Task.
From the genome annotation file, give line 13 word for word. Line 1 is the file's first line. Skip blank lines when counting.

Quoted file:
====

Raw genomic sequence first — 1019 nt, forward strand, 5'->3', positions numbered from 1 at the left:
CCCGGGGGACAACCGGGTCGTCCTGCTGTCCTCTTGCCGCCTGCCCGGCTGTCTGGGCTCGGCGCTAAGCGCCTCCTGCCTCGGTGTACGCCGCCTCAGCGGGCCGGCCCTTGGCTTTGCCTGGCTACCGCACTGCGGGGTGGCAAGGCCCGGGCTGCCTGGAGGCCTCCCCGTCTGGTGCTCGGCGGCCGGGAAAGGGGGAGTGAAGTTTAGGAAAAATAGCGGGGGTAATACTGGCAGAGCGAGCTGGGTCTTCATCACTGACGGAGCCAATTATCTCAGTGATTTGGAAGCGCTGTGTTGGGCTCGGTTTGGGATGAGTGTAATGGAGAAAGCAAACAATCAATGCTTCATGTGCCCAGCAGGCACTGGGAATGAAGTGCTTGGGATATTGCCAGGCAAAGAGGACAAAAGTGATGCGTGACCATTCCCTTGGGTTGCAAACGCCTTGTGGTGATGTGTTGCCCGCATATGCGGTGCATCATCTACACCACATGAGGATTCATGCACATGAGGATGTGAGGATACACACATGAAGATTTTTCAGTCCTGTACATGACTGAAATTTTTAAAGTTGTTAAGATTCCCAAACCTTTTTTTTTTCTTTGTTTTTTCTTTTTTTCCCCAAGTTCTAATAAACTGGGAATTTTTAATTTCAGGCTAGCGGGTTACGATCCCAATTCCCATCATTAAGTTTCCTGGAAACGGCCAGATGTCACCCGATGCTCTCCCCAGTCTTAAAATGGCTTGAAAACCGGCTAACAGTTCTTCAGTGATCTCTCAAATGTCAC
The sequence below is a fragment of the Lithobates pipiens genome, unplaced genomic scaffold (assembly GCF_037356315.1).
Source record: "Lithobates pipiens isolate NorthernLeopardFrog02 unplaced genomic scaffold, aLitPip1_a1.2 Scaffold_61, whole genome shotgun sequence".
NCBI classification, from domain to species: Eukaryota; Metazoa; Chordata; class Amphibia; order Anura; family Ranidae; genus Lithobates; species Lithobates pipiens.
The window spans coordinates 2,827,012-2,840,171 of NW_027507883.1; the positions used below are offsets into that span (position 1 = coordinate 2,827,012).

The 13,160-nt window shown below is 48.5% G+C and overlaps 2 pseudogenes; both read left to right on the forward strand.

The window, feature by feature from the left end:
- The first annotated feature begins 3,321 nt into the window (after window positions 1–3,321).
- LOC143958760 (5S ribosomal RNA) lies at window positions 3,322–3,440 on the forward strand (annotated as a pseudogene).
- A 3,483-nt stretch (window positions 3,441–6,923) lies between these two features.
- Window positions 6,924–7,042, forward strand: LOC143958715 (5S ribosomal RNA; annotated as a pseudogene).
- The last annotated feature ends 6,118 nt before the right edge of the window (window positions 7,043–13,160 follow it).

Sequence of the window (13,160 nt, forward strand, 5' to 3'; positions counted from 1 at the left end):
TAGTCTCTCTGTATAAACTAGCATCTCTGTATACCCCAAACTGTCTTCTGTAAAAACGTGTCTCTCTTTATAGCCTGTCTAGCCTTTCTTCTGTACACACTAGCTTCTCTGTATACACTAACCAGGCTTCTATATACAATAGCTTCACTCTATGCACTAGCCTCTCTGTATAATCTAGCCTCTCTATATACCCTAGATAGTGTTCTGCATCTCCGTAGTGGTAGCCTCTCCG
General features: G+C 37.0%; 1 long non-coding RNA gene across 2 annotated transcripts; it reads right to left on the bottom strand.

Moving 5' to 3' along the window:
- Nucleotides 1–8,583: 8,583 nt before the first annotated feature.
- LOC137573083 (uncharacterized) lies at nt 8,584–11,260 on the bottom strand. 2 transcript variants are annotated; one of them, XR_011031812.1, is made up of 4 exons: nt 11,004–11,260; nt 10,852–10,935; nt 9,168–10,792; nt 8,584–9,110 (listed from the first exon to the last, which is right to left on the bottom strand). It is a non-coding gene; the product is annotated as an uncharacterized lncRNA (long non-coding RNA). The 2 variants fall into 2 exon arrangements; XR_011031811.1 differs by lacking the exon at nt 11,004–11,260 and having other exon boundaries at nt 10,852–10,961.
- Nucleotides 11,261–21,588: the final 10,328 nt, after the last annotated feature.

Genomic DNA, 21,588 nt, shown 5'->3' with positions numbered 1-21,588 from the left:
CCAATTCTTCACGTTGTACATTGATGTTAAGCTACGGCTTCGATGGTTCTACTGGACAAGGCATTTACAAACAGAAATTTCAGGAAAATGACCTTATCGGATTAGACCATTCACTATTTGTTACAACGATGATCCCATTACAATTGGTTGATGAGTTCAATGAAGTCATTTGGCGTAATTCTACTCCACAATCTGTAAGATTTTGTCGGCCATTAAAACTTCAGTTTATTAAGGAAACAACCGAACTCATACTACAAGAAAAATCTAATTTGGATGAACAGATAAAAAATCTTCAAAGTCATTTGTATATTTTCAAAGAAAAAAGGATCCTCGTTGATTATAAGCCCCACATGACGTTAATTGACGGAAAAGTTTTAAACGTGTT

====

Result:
- The last annotated feature ends 6,118 nt before the right edge of the window (window positions 7,043–13,160 follow it).